Monash lecturer helps find rare ‘Tatooine’ planet
A Monash University lecturer was among a team of international astronomers who discovered a new planet that revolves around two stars — like the iconic Tatooine from Star Wars.
The discovery, co-authored by Dr Rosemary Mardling, is rare because “BEBOP-1c” is one of two planets in a single system orbiting two suns, a phenomenon known as a circumbinary system.
“We are aware of 12 circumbinary systems so far, and this is only the second one that has more than one planet,” said Dr David Martin, a co-author of the paper who is a former student of Dr Mardling’s.
The first planet in the system, TOI-1338b, was discovered in 2020 as it passed in front of the larger of the two stars several times, and the team tried to measure its mass by installing cutting-edge equipment on two telescopes in Chile.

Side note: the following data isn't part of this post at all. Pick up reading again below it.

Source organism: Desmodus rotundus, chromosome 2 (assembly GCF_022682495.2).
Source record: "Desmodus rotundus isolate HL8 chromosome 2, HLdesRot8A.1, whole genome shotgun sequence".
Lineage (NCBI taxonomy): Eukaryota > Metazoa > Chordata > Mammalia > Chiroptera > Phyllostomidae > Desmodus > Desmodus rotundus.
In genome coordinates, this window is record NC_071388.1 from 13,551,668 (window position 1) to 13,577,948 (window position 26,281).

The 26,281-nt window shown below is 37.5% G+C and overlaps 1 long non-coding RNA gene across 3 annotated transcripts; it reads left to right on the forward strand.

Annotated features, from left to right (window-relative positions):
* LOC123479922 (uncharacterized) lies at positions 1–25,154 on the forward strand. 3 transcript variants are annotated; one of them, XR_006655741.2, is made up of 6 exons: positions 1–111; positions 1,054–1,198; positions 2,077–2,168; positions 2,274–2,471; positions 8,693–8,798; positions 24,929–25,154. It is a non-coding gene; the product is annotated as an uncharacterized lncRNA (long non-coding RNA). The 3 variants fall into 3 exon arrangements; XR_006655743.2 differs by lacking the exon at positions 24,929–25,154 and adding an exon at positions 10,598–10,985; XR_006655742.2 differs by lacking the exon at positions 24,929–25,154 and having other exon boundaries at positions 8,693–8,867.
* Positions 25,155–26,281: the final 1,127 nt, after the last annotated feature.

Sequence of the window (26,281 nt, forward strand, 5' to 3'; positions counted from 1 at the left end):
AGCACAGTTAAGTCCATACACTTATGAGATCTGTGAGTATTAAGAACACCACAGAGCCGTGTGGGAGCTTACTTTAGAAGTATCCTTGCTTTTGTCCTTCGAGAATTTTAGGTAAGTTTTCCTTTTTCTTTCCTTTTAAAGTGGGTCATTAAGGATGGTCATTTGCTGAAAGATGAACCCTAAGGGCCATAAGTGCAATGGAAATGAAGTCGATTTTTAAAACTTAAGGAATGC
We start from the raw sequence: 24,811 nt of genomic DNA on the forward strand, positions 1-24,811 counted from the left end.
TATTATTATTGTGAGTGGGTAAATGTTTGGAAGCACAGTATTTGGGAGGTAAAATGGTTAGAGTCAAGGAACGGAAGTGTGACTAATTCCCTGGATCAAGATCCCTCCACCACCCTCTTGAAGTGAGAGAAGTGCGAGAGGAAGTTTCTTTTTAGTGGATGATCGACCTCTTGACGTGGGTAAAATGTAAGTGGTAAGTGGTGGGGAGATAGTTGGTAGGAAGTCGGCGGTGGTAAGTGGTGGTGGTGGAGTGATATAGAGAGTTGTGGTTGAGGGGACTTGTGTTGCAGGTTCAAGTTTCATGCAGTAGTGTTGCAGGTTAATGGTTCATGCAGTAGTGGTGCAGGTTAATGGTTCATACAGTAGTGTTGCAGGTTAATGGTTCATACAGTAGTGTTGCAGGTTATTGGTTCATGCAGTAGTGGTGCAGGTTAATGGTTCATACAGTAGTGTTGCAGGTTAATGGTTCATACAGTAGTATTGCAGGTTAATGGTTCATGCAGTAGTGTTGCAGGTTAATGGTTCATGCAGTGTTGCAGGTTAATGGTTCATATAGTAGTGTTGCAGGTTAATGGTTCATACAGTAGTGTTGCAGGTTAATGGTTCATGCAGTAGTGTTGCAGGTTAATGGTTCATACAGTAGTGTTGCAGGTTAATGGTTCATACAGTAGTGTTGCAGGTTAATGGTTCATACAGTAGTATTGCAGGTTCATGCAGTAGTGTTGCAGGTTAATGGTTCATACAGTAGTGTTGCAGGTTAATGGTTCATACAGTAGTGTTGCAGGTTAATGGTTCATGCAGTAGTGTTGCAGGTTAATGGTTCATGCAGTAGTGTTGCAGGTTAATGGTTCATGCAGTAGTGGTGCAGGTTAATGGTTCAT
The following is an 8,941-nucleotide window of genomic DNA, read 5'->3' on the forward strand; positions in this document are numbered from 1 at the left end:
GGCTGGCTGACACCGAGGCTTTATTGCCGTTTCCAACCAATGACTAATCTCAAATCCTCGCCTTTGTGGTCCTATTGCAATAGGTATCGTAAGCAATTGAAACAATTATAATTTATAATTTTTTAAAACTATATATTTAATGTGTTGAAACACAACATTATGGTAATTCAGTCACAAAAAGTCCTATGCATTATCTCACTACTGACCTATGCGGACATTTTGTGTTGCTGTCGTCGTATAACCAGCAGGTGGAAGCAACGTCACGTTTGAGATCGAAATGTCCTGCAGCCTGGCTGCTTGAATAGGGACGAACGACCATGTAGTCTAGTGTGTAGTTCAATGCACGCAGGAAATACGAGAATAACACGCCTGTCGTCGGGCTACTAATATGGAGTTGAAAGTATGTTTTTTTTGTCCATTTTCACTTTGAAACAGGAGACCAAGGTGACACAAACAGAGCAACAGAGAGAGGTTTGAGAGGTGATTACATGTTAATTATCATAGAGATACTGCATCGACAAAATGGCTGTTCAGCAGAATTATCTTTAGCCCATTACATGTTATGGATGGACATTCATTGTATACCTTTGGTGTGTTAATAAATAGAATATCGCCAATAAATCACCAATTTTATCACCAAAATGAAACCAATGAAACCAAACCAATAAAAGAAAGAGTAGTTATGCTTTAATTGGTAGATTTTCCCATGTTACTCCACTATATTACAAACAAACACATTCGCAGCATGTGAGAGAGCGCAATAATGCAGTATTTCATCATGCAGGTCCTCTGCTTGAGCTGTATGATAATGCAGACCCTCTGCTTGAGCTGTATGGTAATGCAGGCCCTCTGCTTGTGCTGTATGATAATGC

“The orbital period of BEBOP-1c is 215 days, and its mass is 65 times that of Earth, which is about five times less than Jupiter’s mass,” said Monash University.
“This was a challenging system to confirm because telescopes in Chile were closed for six months because of the COVID pandemic during a crucial part of the planet’s journey around its two parent stars. This particular section of the orbit could only be observed again last year, enabling the research team to confirm their discovery.
“While only two planets are currently known to orbit the TOI-1338/BEBOP-1 binary system, future observations by the team may reveal more. Even though they are rare, circumbinary planets are important for learning about how planets form.”